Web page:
I was still young enough to take it in my stride and adapt. Although it wasn’t too challenging, there were a few shocks. I remember coming to America and being shocked that you couldn’t walk anywhere in the same way, you had to have a car to get anywhere. One funny thing I do remember is telling everybody I came from London throughout high school and completely forgetting until my friend reminded me. I didn’t even try; I had the deepest Cameroonian accent and for absolutely no reason, I think I said I’d come to Minnesota for a change of scenery or something silly! I haven’t been back to Cameroon in over six years but that will always be home and I do plan on going back soon. I’m expecting a red carpet rollout! I’m ready to revisit all the places I went to as a kid and reconnect with my family.

You’ve been developing your craft almost your entire life. You signed a record deal in Cameroon when you were 16 years old, took professional vocal lessons when you moved back to the States, and sang in the choir at every church you attended. What have you learnt on the journey?
It was definitely a musical education and I soaked up all the technical skills that I would use when making music much later on. I learnt how to engineer, how to record—although I knew how to write a song and sing it, that experience gave me the confidence and knowledge to make more decisions about the rest of the music-making process and take ownership. My career has been in the making for over fifteen years, and what’s brought me to this point is absorption. I’m a visual learner, and I learn by ear. If I like something, I’m going to figure out what I like and why, and learn how to recreate it. My parents managed me at points in their career and they did the best they could with what they had, so I’m forever grateful. My dad would take me to these local Cameroonian community events to perform—weddings, graduations, barbeques, you name it! As a teenager, I resented it because I wanted to be like other kids on the weekends, but in hindsight, it really helped develop me as an artist and as a performer. 

“JAE5 actually knows my sound inside out, but he also knows me well enough to push me out of my comfort zone and encourage me to experiment.”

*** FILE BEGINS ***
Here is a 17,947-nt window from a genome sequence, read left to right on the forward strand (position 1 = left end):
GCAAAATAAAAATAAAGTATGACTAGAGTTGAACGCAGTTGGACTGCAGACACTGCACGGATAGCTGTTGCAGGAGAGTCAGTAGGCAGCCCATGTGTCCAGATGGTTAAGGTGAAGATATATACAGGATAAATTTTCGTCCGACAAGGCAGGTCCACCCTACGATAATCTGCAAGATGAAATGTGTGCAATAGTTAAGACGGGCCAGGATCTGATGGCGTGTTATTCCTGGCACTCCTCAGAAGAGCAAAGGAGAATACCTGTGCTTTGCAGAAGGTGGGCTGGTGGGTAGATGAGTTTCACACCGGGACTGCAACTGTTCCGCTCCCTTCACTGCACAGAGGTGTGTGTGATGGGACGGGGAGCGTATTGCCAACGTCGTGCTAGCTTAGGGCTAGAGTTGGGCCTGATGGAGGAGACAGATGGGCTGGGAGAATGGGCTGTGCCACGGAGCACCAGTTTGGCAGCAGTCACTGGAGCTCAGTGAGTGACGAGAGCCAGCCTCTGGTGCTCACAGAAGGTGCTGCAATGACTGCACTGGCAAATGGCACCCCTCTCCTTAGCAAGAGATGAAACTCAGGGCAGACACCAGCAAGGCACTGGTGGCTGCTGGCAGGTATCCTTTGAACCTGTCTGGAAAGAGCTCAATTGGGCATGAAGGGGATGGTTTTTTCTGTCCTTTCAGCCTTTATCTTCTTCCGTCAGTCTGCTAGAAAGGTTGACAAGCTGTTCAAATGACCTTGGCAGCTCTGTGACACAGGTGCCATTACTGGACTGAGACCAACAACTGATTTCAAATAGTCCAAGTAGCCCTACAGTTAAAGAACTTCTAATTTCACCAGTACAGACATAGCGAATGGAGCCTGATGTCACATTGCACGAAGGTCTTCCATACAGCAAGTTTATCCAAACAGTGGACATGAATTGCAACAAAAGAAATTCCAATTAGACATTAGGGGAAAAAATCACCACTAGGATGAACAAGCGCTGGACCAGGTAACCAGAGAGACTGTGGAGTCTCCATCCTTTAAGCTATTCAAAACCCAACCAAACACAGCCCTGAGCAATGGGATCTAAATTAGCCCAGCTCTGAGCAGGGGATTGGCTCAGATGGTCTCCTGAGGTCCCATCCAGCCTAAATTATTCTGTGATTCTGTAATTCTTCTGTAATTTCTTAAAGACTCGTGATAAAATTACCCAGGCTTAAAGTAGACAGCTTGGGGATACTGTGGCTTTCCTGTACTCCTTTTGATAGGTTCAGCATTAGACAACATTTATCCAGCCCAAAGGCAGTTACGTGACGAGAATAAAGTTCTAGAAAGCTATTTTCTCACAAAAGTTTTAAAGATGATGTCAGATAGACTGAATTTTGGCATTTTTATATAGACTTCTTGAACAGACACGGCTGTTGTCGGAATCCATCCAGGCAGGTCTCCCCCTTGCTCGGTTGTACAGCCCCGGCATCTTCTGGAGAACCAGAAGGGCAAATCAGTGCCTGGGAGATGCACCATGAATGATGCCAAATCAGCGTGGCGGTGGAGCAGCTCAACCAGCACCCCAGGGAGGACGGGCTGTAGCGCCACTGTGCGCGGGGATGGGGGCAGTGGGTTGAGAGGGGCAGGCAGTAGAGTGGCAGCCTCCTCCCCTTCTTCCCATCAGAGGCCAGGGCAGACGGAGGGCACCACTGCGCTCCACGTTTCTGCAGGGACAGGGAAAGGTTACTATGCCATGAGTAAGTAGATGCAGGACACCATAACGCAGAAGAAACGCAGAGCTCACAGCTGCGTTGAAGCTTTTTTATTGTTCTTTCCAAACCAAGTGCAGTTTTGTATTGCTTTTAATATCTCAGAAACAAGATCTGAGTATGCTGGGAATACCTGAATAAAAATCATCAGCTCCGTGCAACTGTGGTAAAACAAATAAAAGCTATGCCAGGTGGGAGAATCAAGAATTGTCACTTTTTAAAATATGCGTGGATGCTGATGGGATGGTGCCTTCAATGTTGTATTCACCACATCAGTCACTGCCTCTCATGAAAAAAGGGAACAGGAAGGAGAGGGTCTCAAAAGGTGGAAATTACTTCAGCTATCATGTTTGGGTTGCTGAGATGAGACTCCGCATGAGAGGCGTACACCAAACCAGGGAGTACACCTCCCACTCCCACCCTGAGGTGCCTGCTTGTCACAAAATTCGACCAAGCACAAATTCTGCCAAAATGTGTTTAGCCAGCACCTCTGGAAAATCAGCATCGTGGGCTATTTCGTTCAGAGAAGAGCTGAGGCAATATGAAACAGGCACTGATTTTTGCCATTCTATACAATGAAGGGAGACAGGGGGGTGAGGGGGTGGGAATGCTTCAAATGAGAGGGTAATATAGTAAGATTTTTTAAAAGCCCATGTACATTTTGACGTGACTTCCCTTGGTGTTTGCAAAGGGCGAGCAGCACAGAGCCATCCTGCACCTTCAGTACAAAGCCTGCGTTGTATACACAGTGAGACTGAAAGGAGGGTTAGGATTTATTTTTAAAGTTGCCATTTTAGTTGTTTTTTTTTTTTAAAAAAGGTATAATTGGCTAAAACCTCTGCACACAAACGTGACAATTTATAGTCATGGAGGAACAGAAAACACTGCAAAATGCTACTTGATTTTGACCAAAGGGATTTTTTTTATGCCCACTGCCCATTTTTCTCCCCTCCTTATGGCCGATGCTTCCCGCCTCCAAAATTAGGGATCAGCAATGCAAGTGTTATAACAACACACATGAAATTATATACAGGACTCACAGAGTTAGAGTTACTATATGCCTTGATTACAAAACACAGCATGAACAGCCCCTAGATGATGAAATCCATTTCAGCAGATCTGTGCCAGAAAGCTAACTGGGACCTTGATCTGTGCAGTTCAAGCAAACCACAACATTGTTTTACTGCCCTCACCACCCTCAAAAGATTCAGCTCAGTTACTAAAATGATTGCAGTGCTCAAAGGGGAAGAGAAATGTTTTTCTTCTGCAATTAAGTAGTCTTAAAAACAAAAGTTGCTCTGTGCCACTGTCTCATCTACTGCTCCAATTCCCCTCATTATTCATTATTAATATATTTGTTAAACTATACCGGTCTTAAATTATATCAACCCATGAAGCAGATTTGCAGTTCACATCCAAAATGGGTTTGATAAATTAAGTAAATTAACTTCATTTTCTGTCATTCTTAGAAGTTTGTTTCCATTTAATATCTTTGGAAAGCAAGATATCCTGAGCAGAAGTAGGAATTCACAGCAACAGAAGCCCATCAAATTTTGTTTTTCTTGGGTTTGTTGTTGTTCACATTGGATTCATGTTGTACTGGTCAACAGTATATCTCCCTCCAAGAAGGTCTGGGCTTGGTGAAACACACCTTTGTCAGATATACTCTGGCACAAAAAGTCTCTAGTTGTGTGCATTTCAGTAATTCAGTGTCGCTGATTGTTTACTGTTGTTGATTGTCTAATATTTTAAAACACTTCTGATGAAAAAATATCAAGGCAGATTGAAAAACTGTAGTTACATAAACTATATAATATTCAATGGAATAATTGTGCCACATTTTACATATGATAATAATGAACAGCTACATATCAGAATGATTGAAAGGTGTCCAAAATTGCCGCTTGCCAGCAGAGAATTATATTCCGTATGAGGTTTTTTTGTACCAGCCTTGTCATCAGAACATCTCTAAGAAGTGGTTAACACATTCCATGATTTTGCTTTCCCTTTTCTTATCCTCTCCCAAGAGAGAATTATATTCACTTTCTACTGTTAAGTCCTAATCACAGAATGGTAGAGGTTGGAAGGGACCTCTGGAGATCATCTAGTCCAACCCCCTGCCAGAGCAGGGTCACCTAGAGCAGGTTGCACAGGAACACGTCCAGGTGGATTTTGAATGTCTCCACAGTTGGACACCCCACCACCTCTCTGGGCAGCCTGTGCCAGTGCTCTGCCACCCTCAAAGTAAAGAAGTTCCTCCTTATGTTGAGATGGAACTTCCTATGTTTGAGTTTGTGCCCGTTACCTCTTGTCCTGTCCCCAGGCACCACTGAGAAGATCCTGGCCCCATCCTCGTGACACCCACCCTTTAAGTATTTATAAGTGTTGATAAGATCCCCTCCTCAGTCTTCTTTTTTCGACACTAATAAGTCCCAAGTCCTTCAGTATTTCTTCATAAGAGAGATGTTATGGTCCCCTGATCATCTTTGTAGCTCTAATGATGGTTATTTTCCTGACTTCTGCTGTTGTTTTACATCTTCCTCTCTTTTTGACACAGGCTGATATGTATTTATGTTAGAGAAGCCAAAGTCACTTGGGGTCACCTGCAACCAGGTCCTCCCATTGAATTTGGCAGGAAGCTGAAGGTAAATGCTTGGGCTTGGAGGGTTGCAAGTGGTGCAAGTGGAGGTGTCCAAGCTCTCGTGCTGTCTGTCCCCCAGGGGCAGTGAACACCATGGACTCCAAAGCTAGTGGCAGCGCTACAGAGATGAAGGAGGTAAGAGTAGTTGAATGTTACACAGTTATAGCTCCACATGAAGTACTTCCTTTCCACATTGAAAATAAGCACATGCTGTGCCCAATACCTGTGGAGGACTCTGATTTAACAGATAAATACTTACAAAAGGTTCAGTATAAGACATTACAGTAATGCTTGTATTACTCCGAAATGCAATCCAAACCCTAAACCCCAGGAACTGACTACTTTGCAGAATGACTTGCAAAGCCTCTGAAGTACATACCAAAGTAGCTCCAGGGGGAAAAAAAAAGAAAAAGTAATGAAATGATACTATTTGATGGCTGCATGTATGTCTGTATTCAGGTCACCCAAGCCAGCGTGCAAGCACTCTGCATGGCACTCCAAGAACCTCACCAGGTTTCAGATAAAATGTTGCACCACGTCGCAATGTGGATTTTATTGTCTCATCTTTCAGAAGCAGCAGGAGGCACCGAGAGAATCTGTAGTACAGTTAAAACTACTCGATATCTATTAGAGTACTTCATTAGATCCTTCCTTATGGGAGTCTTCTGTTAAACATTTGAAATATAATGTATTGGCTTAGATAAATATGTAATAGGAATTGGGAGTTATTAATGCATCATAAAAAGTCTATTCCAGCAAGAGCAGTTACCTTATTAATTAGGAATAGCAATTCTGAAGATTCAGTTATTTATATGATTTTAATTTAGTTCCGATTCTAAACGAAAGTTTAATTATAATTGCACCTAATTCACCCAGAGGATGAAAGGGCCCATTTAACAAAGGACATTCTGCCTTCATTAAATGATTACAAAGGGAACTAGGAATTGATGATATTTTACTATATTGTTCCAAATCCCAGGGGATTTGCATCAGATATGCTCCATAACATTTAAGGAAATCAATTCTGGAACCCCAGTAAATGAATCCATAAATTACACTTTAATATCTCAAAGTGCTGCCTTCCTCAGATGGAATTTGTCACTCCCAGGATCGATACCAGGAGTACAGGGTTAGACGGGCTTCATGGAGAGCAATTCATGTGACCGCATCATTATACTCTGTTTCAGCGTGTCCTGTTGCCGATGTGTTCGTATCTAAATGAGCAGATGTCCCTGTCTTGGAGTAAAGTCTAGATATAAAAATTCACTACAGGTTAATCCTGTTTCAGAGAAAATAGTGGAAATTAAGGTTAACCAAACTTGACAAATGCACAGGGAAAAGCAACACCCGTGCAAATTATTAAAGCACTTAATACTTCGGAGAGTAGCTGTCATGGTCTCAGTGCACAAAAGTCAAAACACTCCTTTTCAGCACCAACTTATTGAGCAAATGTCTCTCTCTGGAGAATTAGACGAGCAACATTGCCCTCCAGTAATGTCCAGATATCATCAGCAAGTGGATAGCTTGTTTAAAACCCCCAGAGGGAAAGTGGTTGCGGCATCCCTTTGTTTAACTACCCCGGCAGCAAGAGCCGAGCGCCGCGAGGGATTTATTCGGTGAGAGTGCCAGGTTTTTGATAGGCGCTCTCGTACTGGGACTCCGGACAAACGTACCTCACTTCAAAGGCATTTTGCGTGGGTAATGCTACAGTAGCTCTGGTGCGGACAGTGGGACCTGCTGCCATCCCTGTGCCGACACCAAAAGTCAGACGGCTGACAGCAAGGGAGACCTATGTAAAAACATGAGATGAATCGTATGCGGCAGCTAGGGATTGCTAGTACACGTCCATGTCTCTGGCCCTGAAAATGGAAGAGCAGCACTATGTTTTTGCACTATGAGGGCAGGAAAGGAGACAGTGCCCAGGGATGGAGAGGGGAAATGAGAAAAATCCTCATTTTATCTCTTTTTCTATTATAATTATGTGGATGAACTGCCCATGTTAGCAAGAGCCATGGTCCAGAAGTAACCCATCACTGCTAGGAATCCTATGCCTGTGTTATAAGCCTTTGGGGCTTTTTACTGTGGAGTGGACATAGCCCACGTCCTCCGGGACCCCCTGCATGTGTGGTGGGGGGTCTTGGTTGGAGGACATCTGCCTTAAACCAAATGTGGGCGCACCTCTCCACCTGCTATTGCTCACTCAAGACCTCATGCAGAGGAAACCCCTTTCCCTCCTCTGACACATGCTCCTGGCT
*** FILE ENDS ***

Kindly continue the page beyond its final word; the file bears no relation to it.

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Video via YouTube

Looking at your discography outside of “People”, which resonated with so many people because of its honesty, your lyrics are quite vulnerable. What’s your creative process like?
It’s honestly never the same. Sometimes all I have is a melody with no lyrics; other times, nothing but the lyrics. I like to keep it varied so that I’m never bored. It’s sporadic, to say the least! I’ll sometimes record acapella then send it over to one of my producers for us to work it out from there. I’m lucky enough to have a solid network of producers that I’ve worked with throughout the years, before “People”, and they understand my process. I was in London for promo earlier this year and had a lot of sessions with some producers. We were getting to work! I loved every single one of them: 4Play, Phantom, TSB, JAE5… JAE5 actually knows my sound inside out, but he also knows me well enough to push me out of my comfort zone and encourage me to experiment. In terms of my creative process on a more general level, in order for me to make the best music, I have to be in-tune with myself as a person before I can turn to creating anything, making sure I’m meeting my wants and needs, that I’m emotionally well and processing anything in my personal life.

With your personal wellbeing so intrinsically tied to your creative output, how do you keep yourself grounded and encouraged when things get tough?
What’s kept me going is a combination of equal parts a fear of failure and a desire to touch as many people’s lives as I can through my music. Music is the only universal language—it travels so far and wide and has such a profound effect on people that I want to use my music to influence or encourage people for the better. I have a book called The Confident Woman by Joyce Meyer that I read. I’ll spend some time praying in the morning before I really engage with the chaos of the day if there’s a lot going on. In that sense, my faith and my relationship with God and my purpose has also played a major part in bringing me peace. Although social media is a part of my job, I know when to put my phone down, or go outside and take a hike, or spend some time with my dog, Zeus, who is basically my best friend and my baby! Taking care of myself and balancing my career and my life allows me to be the best I can be, even though it’s very easy to be swept away by the momentum. I also keep a really solid team around me who empower me and make me feel at home wherever we go. 

You’ve mentioned an upcoming EP, but what are your plans for the future in terms of your music career and beyond?
Two things are certain: I’m going to squeeze the most I can out of my life, every last drop until there’s nothing left, and I’m going to connect with so many more like-minded people to make more music. I’ll be giving hugs, spraying dollars, just spreading joy! There are two singles and an EP in the works so I’m also excited for everybody to hear what I’ve been working so hard on. Outside of music, my manager and I—his name is Metro and he’s also a good friend; the ying to my yang—we founded a creative agency called Westside Creative Agency in 2021, and got some of our friends together to create a team that brings together our skills—from photography to hair and makeup. I keep it all in-house wherever I go. Although I may seem difficult when I insist on a particular creative, it’s because I feel confident in their abilities but also because I’m bringing opportunities to my talented friends so that they can take it further and hone their craft. Everybody eats over here!